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SECURE Act 2.0: An Overview

SECURE Act 2.0: An Overview

February 13, 2023

SECURE Act 2.0: An Overview

In the latter days of 2022, lawmakers in Washington, D.C., established a set of retirement laws that made it easier to put money into and withdraw money from retirement accounts.

A sequel to the 2019's Setting Every Community Up for Retirement Enhancement (SECURE) Act, this new law is known as SECURE 2.0.

Here are the most important parts of the vast Act, which includes dozens of important measures.

New Distribution Rules

The age at which a person must begin receiving their RMD is increasing, reaching 73 in 2023. Increasing the age at which account holders are required to begin taking RMDs was one of the most significant adjustments. Also, RMDs may commence at age 75 beginning in 2033. Once you reach the age of 72, you are required to keep receiving distributions. If this is the year you turn 72 and you've already planned your withdrawal, though, we might want to reconsider. 1

Having easy access to money. In the event of an unexpected financial crisis, plan members can access their retirement savings without incurring any penalties or additional expenses. Starting in 2024, for instance, workers will be able to withdraw $1,000 from their retirement accounts to use for unexpected expenses. Surviving domestic violence or a terminal disease qualify you for further emergency measures. 2

In other words, the punishment has been lowered. The penalty tax for failing to take an RMD lowers from 50% to 25% in 2023. The penalty could be reduced to 10% if the error is corrected quickly. 3

New Accumulation Rules

Extra payments made to catch up. Investors aged 60–63 will be eligible to make yearly catch-up contributions to employment retirement plans of up to $10,000 starting on January 1, 2025. Age 50 and up receive a $7,500 "catch-up" payment in 2023. However, those with yearly incomes over $145,000 are subject to additional restrictions under the law. 4

Continually enrolling students automatically. Automatic enrollment in workplace plans will become mandatory for companies in 2025 under the Act. Employees have the option to decline, though. 5

Comparable student loans Company-matched retirement contributions for employee repayment of college loans will become available in 2024. The new regulation provides a further incentive for workers to save for retirement and pay down their college debt. 6

Revised Roth Rules

Swap your 529 for a Roth IRA. Under certain circumstances, people will be able to convert their 529 college savings plans into Roth IRAs beginning in 2024. (IRA). As a result, you can redirect the funds to a retirement account if your kid gets a scholarship, attends a less expensive institution, or doesn't go to college at all. The yearly Roth IRA contribution limit still applies to rollovers, though. In order to take earnings from a Roth IRA tax-free and without incurring a penalty, the account must have been held for at least five years and the beneficiary must be over the age of 59 1/2. In some cases, such as the owner's death, withdrawals are permitted without tax or penalty. The first person to own a Roth IRA has no obligation to take annual withdrawals. 7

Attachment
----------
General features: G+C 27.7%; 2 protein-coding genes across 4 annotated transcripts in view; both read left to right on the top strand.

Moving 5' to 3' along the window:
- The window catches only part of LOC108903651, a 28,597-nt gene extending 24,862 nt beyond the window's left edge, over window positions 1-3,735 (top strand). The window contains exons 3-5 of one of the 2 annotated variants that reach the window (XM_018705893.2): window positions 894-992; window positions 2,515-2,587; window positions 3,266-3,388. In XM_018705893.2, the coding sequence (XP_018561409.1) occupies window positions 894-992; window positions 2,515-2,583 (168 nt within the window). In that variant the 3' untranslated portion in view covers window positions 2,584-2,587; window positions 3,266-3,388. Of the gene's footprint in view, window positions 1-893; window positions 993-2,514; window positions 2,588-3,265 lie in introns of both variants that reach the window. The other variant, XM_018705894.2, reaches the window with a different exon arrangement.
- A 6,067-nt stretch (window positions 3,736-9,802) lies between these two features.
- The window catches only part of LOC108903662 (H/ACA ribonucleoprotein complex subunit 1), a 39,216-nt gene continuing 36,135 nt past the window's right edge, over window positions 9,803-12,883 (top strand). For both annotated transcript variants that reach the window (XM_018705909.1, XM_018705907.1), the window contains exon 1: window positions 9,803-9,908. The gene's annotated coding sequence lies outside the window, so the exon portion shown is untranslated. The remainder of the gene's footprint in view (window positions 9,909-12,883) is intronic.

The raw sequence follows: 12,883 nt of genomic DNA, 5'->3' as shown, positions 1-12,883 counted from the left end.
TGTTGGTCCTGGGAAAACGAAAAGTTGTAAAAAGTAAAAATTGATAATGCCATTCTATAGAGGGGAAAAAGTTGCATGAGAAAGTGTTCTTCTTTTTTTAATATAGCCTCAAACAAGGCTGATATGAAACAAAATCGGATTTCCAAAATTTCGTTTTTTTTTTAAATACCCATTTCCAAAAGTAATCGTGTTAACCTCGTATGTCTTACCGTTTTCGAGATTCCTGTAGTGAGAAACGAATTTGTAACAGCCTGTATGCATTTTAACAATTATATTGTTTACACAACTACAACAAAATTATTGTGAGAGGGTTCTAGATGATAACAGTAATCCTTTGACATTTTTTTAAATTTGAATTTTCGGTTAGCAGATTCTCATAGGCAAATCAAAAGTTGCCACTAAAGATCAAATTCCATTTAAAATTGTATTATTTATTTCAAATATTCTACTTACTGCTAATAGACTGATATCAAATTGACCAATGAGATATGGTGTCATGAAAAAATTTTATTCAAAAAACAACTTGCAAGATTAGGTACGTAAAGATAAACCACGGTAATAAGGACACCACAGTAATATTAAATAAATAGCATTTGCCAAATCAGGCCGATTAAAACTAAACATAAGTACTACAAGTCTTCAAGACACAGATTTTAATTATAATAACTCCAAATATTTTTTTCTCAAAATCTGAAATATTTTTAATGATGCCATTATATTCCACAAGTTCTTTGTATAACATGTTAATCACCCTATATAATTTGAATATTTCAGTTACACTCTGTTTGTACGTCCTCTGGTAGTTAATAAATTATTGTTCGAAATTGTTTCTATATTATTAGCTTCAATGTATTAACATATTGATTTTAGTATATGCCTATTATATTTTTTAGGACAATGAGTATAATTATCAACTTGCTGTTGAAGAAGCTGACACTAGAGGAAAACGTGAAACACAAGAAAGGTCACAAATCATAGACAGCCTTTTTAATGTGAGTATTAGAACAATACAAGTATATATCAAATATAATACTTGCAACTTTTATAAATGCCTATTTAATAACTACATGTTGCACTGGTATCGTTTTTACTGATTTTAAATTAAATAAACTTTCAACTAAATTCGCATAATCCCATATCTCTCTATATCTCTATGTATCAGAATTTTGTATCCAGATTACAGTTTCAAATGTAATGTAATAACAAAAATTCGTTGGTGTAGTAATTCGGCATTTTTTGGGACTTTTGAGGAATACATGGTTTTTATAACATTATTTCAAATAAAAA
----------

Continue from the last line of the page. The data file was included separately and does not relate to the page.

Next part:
Roth contributions to employee savings incentive match plans (SIMPLE) or simplified employee pension (SEP) plans will be permitted beginning in 2023. (SEP).8

Roth IRAs and Roth 401(k)s and 403(b)s. The new legislation aligns the rules for Roth 401(k)s and Roth 403(b)s with Roth IRA rules. The law mandates that employer retirement plans with a Roth IRA component must no longer take required minimum distributions beginning in 2024. 9

More Highlights

Assistance for newly formed or established small companies. A larger credit will be available in 2023 to aid with retirement plan setup and administration fees thanks to the new law. Small enterprises (those with 50 workers or less) receive a full credit, up from 50%. Legislators think that by increasing the credit, they can remove one of the biggest obstacles for small firms providing a workplace plan. 10

Donations that meet certain criteria are considered qualified charitable contributions (QCDs). QCDs will be index-linked beginning in 2023. In the case of a married couple, any member 7012 or older can make a QCD so long as the total amount does not exceed the limit. 11

The new retirement regulations do not necessitate a change in approach. If you make a modification to one retirement asset, it may be necessary to make a corresponding adjustment to another.

In addition, there is no assurance that the application of particular rules will remain the same, and retirement rules can change unexpectedly. This article's goal is to provide a high-level summary of SECURE 2.0. Please seek professional help instead of relying on this. If adjustments are warranted, your reliable financial advisor can lay out a strategy in consultation with your tax and legal advisors.

1., December 23, 2022
2., December 22, 2022
3., December 22, 2022
4., December 22, 2022
5., December 30, 2022
6., December 27, 2022
7., December 23, 2022
8., January 5, 2023
9., January 5, 2023
10., December 30, 2022
11., December 29, 2022